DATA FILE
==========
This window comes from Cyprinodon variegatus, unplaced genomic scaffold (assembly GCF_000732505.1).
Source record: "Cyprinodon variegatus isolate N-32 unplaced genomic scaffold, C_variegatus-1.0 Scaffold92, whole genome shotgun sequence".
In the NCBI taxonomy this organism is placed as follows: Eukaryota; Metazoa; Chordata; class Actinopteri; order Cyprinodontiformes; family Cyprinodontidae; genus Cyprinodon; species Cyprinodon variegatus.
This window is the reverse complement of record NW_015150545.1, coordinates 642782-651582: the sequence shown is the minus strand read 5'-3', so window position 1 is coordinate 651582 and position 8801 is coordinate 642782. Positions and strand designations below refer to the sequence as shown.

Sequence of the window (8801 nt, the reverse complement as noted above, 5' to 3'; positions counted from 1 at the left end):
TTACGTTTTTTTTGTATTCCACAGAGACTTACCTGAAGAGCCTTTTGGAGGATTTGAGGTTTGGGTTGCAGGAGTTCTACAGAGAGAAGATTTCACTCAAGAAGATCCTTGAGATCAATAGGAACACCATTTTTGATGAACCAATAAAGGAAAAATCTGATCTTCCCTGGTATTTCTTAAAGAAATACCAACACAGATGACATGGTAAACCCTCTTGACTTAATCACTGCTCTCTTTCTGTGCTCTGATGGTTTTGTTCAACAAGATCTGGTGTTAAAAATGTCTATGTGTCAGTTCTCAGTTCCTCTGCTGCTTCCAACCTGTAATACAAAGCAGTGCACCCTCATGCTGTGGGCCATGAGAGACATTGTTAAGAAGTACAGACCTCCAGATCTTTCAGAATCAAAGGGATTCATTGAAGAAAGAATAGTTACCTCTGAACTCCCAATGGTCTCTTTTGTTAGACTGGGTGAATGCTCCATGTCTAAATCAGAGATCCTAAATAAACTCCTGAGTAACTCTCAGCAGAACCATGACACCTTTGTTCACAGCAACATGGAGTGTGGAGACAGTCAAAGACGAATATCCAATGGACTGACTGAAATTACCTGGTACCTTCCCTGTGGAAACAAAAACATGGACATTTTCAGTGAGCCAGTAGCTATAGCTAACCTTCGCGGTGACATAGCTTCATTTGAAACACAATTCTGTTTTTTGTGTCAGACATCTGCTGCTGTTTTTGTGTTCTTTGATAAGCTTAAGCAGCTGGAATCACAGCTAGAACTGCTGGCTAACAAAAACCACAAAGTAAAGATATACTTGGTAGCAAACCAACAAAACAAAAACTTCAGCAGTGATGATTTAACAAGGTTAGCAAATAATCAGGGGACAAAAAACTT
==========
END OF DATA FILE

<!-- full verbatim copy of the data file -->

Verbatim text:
This window comes from Cyprinodon variegatus, unplaced genomic scaffold (assembly GCF_000732505.1).
Source record: "Cyprinodon variegatus isolate N-32 unplaced genomic scaffold, C_variegatus-1.0 Scaffold92, whole genome shotgun sequence".
In the NCBI taxonomy this organism is placed as follows: Eukaryota; Metazoa; Chordata; class Actinopteri; order Cyprinodontiformes; family Cyprinodontidae; genus Cyprinodon; species Cyprinodon variegatus.
This window is the reverse complement of record NW_015150545.1, coordinates 642782-651582: the sequence shown is the minus strand read 5'-3', so window position 1 is coordinate 651582 and position 8801 is coordinate 642782. Positions and strand designations below refer to the sequence as shown.

Sequence of the window (8801 nt, the reverse complement as noted above, 5' to 3'; positions counted from 1 at the left end):
TTACGTTTTTTTTGTATTCCACAGAGACTTACCTGAAGAGCCTTTTGGAGGATTTGAGGTTTGGGTTGCAGGAGTTCTACAGAGAGAAGATTTCACTCAAGAAGATCCTTGAGATCAATAGGAACACCATTTTTGATGAACCAATAAAGGAAAAATCTGATCTTCCCTGGTATTTCTTAAAGAAATACCAACACAGATGACATGGTAAACCCTCTTGACTTAATCACTGCTCTCTTTCTGTGCTCTGATGGTTTTGTTCAACAAGATCTGGTGTTAAAAATGTCTATGTGTCAGTTCTCAGTTCCTCTGCTGCTTCCAACCTGTAATACAAAGCAGTGCACCCTCATGCTGTGGGCCATGAGAGACATTGTTAAGAAGTACAGACCTCCAGATCTTTCAGAATCAAAGGGATTCATTGAAGAAAGAATAGTTACCTCTGAACTCCCAATGGTCTCTTTTGTTAGACTGGGTGAATGCTCCATGTCTAAATCAGAGATCCTAAATAAACTCCTGAGTAACTCTCAGCAGAACCATGACACCTTTGTTCACAGCAACATGGAGTGTGGAGACAGTCAAAGACGAATATCCAATGGACTGACTGAAATTACCTGGTACCTTCCCTGTGGAAACAAAAACATGGACATTTTCAGTGAGCCAGTAGCTATAGCTAACCTTCGCGGTGACATAGCTTCATTTGAAACACAATTCTGTTTTTTGTGTCAGACATCTGCTGCTGTTTTTGTGTTCTTTGATAAGCTTAAGCAGCTGGAATCACAGCTAGAACTGCTGGCTAACAAAAACCACAAAGTAAAGATATACTTGGTAGCAAACCAACAAAACAAAAACTTCAGCAGTGATGATTTAACAAGGTTAGCAAATAATCAGGGGACAAAAAACTT